The prototype of the NIK2-J made its first flight on the 31st December 1943, and was immediately accepted by the J.N.A.F. as the Shiden-Kai 21. At the Narau plant a further seven prototypes would follow by June 1944, although, as before this was concurrent with the tooling up and building of the first production machines, this resulted in unnecessary confusion and delay. The situation was worsened by a number of teething troubles which proved difficult to eliminate. In addition American bombing by B-29 Superfortresses would result in shortages of Homare engines, steel forgings, aluminium extrusions, landing gear etc. Thus only sixty Shiden-Kais were completed by the Naruo plant between July 1944 and the end of the year, and only 294 subsequently. Building of the Shiden-Kai was also undertaken at the Himeji plant from March 1945 (44 machines completed); at Mitsubishi’s 7th Airframe plant (nine built fro March-August 1945); at Aichi’s Ettoku plant (one machine completed in July 1945); at Showa’s Shinonoi plant (one machine completed in August 1945); and at the Naval Air Arsenals at Hiro (1), Omura (10) and Atsugi (none completed before the war came to an end).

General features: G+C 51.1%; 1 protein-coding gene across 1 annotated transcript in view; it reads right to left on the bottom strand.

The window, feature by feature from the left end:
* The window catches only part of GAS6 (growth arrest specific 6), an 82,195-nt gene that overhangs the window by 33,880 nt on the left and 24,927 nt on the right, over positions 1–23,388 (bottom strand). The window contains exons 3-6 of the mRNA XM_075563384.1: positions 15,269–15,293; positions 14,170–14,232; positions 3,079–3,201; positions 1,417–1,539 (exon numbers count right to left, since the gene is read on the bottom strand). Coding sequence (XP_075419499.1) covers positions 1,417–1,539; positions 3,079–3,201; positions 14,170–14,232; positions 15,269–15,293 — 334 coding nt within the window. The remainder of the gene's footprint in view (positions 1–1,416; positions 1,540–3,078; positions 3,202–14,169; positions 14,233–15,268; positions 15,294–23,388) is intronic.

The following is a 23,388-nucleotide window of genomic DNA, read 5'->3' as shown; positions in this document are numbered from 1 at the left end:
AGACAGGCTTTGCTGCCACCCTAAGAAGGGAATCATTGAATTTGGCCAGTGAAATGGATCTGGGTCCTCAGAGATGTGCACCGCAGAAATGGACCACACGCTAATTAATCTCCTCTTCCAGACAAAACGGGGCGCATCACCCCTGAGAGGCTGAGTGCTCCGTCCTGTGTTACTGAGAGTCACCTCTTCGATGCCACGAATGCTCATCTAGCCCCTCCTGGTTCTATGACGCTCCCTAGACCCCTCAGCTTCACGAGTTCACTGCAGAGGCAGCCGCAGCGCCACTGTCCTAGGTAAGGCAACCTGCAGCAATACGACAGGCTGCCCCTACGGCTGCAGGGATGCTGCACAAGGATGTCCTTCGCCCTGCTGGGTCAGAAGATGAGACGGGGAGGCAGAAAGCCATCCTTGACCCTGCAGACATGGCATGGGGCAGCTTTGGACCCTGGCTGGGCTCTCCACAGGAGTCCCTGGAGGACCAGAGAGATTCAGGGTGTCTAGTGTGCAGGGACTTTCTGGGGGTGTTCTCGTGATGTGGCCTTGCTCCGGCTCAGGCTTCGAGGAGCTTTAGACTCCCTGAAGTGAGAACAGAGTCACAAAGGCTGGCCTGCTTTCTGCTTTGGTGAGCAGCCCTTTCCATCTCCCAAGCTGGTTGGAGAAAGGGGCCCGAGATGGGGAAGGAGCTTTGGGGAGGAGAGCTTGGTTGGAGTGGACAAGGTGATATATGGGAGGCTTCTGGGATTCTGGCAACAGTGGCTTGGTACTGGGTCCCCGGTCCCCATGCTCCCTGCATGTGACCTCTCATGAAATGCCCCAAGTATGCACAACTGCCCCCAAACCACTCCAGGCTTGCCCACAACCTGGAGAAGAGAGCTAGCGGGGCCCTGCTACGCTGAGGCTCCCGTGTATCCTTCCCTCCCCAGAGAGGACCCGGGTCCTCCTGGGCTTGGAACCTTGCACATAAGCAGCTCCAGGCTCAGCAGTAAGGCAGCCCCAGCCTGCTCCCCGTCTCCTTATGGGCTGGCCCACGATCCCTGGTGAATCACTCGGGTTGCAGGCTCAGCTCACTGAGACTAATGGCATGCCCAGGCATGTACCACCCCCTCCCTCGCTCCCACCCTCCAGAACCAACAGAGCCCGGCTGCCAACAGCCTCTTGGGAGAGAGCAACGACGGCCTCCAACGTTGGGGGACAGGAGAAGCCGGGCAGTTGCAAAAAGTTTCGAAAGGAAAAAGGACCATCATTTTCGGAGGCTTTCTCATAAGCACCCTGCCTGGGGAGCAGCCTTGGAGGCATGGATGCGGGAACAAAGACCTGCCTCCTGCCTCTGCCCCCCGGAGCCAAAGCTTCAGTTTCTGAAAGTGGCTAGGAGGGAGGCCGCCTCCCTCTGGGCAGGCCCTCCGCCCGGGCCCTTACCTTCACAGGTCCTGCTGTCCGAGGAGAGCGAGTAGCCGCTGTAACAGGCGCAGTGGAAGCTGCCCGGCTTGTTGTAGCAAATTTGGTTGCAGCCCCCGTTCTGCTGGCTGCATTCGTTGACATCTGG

The Shiden-Kai entered service in May 1944 and soon established itself as the best all-round fighter operational in the Pacific. On one occasion, a Shiden 21 flown by Flight Warrant Officer Kinsuke Muto successfully destroyed four out of twelve Grumman Hellcats before the others broke off the combat and fled back to their carrier.
A small number of machines were completed as N1K2-K Shiden-Rensen two seat dual control fighters, and a number of improved variants were in the process of being either in prototype form or on the drawing board when the war came to an end (NIK3-J with the engine moved six inches forward to improve the centre of gravity and the addition of two additional 13.2mm type 3 machine guns in the fuselage; N1K3-A proposed shipboard version; NIK4-J powered by a fuel injected 2,000hp NK9H-S Homare- 23 engine ; N1K4-A Shipboard version of N1K4-J; and N1K5-J high altitude B-29 Superfortress interceptor powered by a 2,200hp Mitsubishi MK9A engine).
- Collins’ Aircraft of World War II (Harper Collins,1995)
- The Complete Book of Fighters ( William Green and Gordon Swan borough, Salamander, 1994)
- War Planes of the Second World War-Fighters Vol.III (William Green , MacDonald, 1961)
- World Aircraft Information Files (Aerospace Publishing periodical) : full source reference